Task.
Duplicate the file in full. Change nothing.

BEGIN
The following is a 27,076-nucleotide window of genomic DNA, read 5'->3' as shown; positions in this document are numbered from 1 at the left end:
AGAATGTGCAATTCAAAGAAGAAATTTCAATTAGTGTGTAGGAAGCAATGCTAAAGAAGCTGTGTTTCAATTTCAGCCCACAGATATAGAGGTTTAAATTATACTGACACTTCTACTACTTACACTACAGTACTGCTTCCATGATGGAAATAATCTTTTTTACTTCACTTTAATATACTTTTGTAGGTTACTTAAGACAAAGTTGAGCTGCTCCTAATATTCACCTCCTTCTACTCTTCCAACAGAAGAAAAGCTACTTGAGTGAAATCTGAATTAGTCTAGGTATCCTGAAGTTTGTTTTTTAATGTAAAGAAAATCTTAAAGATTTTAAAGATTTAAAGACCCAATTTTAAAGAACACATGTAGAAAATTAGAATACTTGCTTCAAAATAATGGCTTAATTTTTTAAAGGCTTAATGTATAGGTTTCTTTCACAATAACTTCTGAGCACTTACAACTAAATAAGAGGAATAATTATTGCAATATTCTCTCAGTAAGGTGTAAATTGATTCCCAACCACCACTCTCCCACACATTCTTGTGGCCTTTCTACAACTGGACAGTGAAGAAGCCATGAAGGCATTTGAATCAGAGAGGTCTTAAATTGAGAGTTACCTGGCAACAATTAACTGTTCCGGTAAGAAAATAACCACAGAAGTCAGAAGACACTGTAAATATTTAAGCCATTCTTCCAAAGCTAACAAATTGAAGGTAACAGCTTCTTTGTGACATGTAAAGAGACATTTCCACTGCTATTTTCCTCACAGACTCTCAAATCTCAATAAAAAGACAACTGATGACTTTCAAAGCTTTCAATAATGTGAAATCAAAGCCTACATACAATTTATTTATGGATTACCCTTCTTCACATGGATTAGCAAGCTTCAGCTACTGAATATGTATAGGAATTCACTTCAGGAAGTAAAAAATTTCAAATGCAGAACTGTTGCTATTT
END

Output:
The following is a 27,076-nucleotide window of genomic DNA, read 5'->3' as shown; positions in this document are numbered from 1 at the left end:
AGAATGTGCAATTCAAAGAAGAAATTTCAATTAGTGTGTAGGAAGCAATGCTAAAGAAGCTGTGTTTCAATTTCAGCCCACAGATATAGAGGTTTAAATTATACTGACACTTCTACTACTTACACTACAGTACTGCTTCCATGATGGAAATAATCTTTTTTACTTCACTTTAATATACTTTTGTAGGTTACTTAAGACAAAGTTGAGCTGCTCCTAATATTCACCTCCTTCTACTCTTCCAACAGAAGAAAAGCTACTTGAGTGAAATCTGAATTAGTCTAGGTATCCTGAAGTTTGTTTTTTAATGTAAAGAAAATCTTAAAGATTTTAAAGATTTAAAGACCCAATTTTAAAGAACACATGTAGAAAATTAGAATACTTGCTTCAAAATAATGGCTTAATTTTTTAAAGGCTTAATGTATAGGTTTCTTTCACAATAACTTCTGAGCACTTACAACTAAATAAGAGGAATAATTATTGCAATATTCTCTCAGTAAGGTGTAAATTGATTCCCAACCACCACTCTCCCACACATTCTTGTGGCCTTTCTACAACTGGACAGTGAAGAAGCCATGAAGGCATTTGAATCAGAGAGGTCTTAAATTGAGAGTTACCTGGCAACAATTAACTGTTCCGGTAAGAAAATAACCACAGAAGTCAGAAGACACTGTAAATATTTAAGCCATTCTTCCAAAGCTAACAAATTGAAGGTAACAGCTTCTTTGTGACATGTAAAGAGACATTTCCACTGCTATTTTCCTCACAGACTCTCAAATCTCAATAAAAAGACAACTGATGACTTTCAAAGCTTTCAATAATGTGAAATCAAAGCCTACATACAATTTATTTATGGATTACCCTTCTTCACATGGATTAGCAAGCTTCAGCTACTGAATATGTATAGGAATTCACTTCAGGAAGTAAAAAATTTCAAATGCAGAACTGTTGCTATTT